OXFORD, Mich. (WLNS) – Two former board of education members at Oxford Schools are claiming the district did not follow procedures or even train staff on policies made to address school violence.

The announcement comes nearly a year after the shooting at Oxford high where four students were killed and seven other people were injured.

Former Board President Tom Donnelly and Treasurer Korey Bailey said while an investigation showed the district had a threat assessment policy, it did not investigate if it was followed.

Bailey said the district reviewed policies after the shootings.

They found school staff had access to manuals from the Department of Homeland Security and the U.S. Secret Service. That info was geared at assessing any threats and helped update the school safety policy that was in place since 2004.

But the men claim when staff noticed that alleged shooter Ethan Crumbley was showing signs he may act violently, nothing was done.

In fact, Bailey said before the shooting the district never followed up to see if the staff was trained in those policies.

Bailey said he, Donnelly and others received pushback when they brought up their concerns.

“I want to be clear that the board is made up of good people who wanted to do the right but were convinced by voices outside of the district that they needed to wait. And coming forward would bankrupt the district and potentially tear this community apart. It became clear that tom and I were alone on this island,” said Bailey.

In a statement sent to 6 News, attorneys representing Oxford schools agree with Donnelly that there were safety policies in place for decades. They said multiple staff got training but that the allegations are “misunderstandings of facts.”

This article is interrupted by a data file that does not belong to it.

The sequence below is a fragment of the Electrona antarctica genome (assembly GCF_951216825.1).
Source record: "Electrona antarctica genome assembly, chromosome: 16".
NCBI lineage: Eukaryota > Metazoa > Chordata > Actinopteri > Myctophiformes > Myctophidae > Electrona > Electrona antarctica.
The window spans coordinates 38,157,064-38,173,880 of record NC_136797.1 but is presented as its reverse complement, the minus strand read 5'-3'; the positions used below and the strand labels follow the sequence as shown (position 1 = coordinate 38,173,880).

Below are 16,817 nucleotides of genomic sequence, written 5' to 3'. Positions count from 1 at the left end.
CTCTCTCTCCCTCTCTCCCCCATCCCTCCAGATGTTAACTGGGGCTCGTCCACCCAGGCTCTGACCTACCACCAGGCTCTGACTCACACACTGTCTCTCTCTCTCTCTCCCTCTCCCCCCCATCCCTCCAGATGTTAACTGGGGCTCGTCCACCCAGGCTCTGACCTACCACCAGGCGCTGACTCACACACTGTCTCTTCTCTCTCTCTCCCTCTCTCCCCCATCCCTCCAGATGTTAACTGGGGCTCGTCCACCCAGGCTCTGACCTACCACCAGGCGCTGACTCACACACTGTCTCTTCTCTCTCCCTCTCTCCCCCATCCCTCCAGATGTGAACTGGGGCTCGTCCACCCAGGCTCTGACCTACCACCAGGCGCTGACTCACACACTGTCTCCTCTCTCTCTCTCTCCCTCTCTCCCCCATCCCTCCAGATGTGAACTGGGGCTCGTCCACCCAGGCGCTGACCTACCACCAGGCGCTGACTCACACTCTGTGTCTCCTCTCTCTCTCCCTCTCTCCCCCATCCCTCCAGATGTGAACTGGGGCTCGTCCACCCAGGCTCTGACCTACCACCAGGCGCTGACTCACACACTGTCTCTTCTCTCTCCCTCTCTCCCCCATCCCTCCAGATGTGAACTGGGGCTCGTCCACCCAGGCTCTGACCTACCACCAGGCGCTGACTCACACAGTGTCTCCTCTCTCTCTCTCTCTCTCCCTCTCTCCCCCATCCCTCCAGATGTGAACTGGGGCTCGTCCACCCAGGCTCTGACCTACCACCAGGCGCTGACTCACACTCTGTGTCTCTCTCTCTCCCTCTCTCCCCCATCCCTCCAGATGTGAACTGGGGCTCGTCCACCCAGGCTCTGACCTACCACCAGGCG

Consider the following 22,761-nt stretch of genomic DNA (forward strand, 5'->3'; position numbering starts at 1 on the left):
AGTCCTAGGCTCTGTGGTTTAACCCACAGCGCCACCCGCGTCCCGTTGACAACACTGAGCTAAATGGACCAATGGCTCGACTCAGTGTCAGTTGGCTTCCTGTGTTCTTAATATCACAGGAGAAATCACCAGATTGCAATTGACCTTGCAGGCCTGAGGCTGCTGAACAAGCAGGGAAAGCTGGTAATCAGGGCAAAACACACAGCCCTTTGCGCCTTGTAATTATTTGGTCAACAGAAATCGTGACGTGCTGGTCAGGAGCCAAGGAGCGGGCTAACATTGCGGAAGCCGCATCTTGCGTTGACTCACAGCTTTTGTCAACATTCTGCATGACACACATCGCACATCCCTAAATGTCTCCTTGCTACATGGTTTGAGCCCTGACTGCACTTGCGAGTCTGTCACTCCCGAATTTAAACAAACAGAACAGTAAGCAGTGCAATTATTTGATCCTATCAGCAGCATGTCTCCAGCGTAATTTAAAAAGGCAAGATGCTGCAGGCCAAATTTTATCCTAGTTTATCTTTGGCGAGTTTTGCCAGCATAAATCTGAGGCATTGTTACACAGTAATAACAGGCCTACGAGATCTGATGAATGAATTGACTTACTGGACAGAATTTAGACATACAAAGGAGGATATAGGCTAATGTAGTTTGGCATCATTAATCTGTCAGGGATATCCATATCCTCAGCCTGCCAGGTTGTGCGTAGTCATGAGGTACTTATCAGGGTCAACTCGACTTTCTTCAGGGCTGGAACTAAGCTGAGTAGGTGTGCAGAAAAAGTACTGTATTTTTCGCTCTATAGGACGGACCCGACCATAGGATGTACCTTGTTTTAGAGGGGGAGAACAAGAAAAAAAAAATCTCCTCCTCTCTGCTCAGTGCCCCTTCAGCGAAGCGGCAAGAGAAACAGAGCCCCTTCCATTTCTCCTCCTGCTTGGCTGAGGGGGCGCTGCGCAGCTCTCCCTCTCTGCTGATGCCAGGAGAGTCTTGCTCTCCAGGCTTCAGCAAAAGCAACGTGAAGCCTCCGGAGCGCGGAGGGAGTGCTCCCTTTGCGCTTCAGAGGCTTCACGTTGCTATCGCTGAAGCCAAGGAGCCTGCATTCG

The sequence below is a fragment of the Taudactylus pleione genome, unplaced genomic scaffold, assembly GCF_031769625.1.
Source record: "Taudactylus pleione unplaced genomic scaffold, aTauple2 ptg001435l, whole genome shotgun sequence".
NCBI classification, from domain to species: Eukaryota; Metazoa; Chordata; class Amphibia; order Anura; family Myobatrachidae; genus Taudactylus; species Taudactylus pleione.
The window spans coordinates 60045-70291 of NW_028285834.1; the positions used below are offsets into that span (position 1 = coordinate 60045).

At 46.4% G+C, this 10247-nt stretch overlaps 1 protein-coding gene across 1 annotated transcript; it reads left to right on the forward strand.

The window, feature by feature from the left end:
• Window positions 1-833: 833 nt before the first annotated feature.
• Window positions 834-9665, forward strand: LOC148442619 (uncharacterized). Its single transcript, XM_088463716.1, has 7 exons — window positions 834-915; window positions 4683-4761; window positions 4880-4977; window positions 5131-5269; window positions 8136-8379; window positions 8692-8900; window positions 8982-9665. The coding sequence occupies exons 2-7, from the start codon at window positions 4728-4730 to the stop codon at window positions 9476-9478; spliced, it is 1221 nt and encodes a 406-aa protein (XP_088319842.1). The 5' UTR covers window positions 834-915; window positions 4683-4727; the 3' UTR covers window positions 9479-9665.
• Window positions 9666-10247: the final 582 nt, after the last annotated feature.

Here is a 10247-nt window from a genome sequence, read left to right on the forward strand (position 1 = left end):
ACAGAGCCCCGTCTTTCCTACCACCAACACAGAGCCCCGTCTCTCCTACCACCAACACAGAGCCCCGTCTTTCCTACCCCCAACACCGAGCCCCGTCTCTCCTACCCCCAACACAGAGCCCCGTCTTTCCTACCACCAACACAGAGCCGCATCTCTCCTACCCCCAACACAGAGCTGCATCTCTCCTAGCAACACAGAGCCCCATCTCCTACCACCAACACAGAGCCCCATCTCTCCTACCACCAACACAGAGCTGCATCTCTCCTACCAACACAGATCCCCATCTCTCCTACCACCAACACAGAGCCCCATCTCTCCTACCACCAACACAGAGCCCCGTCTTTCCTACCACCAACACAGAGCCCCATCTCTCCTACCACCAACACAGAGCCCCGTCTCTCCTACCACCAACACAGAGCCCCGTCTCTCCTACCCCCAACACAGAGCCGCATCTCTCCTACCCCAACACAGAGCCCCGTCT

We are aware of the allegations made by former Oxford Community School Board members during today’s press conference. Mr. Donnelly is correct in acknowledging that the District had appropriate safety policies in place since 2004. He also confirmed that multiple staff members received threat assessment training before the November 30 tragedy. Many of the former Board members’ allegations show a misunderstanding of the facts. The details regarding the training and use of threat assessment procedures in advance of the November 30 tragedy will be discussed at length by members of the staff who implemented the policies prior to November 30, 2021. As in previous depositions, the District will fully disclose all relevant facts and procedures in the forthcoming legal proceedings.

Giarmarco, Mullins & Horton, P.C., law firm representing Oxford schools

Dan D’alessandro, the current board president asked for patience.

In a statement he said, the third-party review will “Help us all understand the facts and have the transparency and accountability we all deserve.”

Attorney Ven Johnson, who is representing several Oxford victim families said Monday’s news shows a lack of accountability.

“Untreated illness let alone mental illness gets worse, you have an obligation to that very kid and every kid and adult in that school,” he said.

Johnson said the next steps for his team will be confirming the allegations of training shortcomings in court. Donnelly said he’s prepared to defend his claims in front of lawmakers.